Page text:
Violence Erupts on MSU Campus During Richard Spencer Speech
By David Jesse and RJ Wolcott
As his supporters brawled with protesters outside, Richard Spencer stood inside a Michigan State University building, blaming the violence on his skin color.
"No other group is treated with this kind of hostility," he said during a speech that started more than a half hour late because of the fights going on outside. "It is only us. Precisely because we're white. We're the only ones showing the real crisis in modern America today. There is a silent war going on."
The war was in full evidence Monday afternoon. It started about a half hour before Spencer -- a white supremacist and self-defined leader of the so-called alt-right movement -- was supposed to speak.
A group of about 20 Spencer supporters marched up Farm Lane toward the MSU Pavilion, located on the far south end of campus. Waiting for them were hundreds of protesters, who had been in place for several hours, standing on one end of a large parking lot, chanting and listening to music, while riot gear-clad police watched from the other end of the parking lot.
When the Spencer supporters appeared, the peaceful scene was shattered. Protesters rushed to block the path to the building. Both sides screamed insults and obscenities at each other.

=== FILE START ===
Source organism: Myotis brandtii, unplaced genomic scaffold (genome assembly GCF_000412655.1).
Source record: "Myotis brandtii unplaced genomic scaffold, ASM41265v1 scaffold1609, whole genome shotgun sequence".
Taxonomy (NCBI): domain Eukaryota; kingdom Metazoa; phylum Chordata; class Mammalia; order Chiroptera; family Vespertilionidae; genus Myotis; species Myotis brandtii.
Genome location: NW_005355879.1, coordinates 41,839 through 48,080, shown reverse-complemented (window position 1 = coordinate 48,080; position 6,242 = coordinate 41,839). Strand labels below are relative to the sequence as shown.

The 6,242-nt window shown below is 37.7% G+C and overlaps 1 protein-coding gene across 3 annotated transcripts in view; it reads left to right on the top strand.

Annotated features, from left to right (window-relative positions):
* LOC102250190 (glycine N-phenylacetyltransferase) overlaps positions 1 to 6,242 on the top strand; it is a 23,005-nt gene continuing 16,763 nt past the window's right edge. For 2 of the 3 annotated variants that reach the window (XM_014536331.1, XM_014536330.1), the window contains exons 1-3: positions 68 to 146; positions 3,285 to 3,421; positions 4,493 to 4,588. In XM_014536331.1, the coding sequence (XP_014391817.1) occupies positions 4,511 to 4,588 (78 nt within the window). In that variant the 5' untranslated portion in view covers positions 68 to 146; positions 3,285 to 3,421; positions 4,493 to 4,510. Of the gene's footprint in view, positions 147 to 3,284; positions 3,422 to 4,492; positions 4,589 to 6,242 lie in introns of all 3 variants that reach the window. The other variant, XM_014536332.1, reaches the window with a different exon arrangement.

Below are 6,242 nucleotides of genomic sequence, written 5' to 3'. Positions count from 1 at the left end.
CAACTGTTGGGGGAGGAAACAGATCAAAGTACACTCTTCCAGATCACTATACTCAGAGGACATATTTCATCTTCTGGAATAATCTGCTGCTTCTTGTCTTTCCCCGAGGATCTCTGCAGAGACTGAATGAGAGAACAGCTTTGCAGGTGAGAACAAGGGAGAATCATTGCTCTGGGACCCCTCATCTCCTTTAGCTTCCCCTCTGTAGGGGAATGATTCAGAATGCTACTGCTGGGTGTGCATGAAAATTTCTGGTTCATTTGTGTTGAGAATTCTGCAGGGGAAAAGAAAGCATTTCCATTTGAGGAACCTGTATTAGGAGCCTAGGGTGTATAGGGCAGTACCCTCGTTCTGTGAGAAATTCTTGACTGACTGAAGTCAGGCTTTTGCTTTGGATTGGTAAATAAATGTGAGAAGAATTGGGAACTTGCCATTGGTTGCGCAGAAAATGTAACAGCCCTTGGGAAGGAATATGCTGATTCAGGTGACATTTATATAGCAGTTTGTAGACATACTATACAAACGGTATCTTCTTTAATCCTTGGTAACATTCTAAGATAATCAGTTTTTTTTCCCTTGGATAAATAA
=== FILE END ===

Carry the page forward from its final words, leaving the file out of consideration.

Then fights broke out, with both Spencer supporters and protesters swinging fists and trying to stomp on those who fell on the ground. Police from multiple agencies swarmed, trying to create separation between the two groups.
A total of 24 people were arrested from both groups and charged with a variety of misdemeanors and felonies, said police, who estimated there were 500 protesters. Some had weapons on them when they were arrested, police said.
One woman who was arrested was asked about it as she was led off in zip-tie handcuffs.
"It's OK," she said. "It was for a good cause."
The tone of the next hour and a half was set.
One or more Spencer supporters would park their cars at MSU's recycling station, walk across the street and try to get to the building.